GU Cancers Symposium 2011: ASCO ASTRO SUO - Initial report of RTOG 9601, a phase III trial in prostate cancer - Session Highlights


Effect of anti-androgen therapy (AAT) with bicalutamide during and after radiation therapy (RT) on freedom from progression and incidence of metastatic disease in patients following radical prostatectomy (RP) with pT2-3,N0 disease and elevated PSA levels

This study evaluated patients post radical prostatectomy with pT3N0 or pT2No and positive surgical margins and an elevated PSA. Freedom from progression and incidence of metastatic disease in these patients, following radical prostatectomy with an elevated PSA, was assessed. Patients were randomized to 150mg bicalutamide or placebo plus 64.8Gy RT. Patients were stratified by margin status, nadir PSA level, and entry PSA level. 771 patients were randomized and median age at entry was 65 years. PSA nadir after radical prostatectomy was <0.5ng/ml in 87% of patients, and PSA at entry was <1.6ng/ml in 87% of patients.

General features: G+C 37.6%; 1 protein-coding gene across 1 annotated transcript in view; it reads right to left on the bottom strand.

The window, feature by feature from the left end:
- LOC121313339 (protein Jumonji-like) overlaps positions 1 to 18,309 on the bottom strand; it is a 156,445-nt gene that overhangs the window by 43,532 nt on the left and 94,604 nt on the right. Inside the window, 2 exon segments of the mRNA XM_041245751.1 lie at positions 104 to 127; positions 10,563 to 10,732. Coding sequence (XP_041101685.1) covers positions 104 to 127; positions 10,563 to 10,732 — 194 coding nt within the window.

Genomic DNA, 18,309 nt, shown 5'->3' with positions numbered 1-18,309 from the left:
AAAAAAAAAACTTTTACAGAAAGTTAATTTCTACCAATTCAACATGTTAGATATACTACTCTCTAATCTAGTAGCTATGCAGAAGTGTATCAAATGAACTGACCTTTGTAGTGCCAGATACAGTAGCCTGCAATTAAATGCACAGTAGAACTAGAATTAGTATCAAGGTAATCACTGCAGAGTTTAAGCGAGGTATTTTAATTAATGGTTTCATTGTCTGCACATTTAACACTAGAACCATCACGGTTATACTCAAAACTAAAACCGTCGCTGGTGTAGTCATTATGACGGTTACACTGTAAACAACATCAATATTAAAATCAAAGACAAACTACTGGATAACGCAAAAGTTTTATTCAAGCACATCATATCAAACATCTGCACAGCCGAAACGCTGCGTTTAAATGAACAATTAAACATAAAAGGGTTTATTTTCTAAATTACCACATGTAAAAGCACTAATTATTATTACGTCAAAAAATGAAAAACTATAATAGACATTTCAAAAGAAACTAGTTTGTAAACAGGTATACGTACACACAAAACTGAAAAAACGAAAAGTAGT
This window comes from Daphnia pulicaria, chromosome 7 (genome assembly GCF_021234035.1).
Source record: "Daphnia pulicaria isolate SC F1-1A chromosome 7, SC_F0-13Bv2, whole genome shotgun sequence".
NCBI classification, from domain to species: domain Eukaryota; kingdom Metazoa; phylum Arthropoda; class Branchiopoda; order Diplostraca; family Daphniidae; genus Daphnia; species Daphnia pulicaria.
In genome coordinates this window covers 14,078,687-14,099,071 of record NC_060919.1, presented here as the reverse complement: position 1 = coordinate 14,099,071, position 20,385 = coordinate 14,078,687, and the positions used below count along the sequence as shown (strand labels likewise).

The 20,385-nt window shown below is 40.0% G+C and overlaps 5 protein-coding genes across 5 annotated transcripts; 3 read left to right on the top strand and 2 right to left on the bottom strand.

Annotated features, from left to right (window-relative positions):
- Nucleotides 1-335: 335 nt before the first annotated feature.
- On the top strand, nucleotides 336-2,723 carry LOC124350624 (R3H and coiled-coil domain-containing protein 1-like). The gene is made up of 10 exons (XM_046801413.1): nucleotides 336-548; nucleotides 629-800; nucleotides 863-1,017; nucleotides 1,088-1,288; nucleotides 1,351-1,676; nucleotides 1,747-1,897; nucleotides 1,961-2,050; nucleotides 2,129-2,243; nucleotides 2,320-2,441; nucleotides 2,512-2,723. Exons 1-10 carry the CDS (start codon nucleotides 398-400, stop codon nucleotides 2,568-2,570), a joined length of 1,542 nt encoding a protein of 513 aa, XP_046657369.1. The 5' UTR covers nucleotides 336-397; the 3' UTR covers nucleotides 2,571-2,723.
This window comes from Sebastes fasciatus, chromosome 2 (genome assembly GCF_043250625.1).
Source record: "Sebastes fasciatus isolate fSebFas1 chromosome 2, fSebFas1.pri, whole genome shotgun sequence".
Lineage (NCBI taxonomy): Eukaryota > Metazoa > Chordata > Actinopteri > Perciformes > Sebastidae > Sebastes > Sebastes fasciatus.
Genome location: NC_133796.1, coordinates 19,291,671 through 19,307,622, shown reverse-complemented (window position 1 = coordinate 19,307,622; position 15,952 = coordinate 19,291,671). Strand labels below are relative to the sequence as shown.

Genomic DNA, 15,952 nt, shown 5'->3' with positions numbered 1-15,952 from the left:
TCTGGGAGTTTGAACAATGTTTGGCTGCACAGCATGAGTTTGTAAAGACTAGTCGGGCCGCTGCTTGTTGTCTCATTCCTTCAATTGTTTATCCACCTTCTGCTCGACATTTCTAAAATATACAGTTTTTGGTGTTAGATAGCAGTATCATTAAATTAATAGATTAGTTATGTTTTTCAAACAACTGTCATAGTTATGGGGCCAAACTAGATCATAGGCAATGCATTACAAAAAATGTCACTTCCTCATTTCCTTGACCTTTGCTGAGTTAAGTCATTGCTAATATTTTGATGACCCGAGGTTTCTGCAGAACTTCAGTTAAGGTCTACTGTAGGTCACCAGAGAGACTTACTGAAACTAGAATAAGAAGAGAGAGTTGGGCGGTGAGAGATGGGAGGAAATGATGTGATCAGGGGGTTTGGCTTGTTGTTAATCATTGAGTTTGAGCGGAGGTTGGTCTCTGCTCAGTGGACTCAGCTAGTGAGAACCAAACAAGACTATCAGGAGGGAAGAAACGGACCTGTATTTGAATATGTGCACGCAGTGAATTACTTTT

Median followup was 7.1 years and over 95% completed RT. 84% completed taking bicalutamide, compared with 95% completing oral placebo. The primary endpoint was overall survival. GU and GI toxicities were similar among the two study arms. Late gynecomastia occurred in 89% of bicalutamide treated patients. OS was 91% in the treated arm exceeding the 86% in the placebo arm. The FFP was 57% for bicalutamide vs. 40% in placebo. For Gleason scores ≤6, 7, and >8 the FFP for the bicalutamide and placebo arms were 63% vs. 50%, 55% vs. 39%, and 56% vs. 26%. This was beneficial in those with positive surgical margins and higher Gleason subtypes.

Presented by William U. Shipley, MD at the 2011 Genitourinary Cancers Symposium, General Session I: Emerging Trends in the Characterization and Treatment Decisions of Newly Diagnosed Prostate Cancer - February 17-19, 2011 - Orlando World Center Marriott, Orlando, Florida USA

The opinions expressed in this article are those of the Contributing Medical Editor and do not necessarily reflect the viewpoints of the GU Cancers Symposium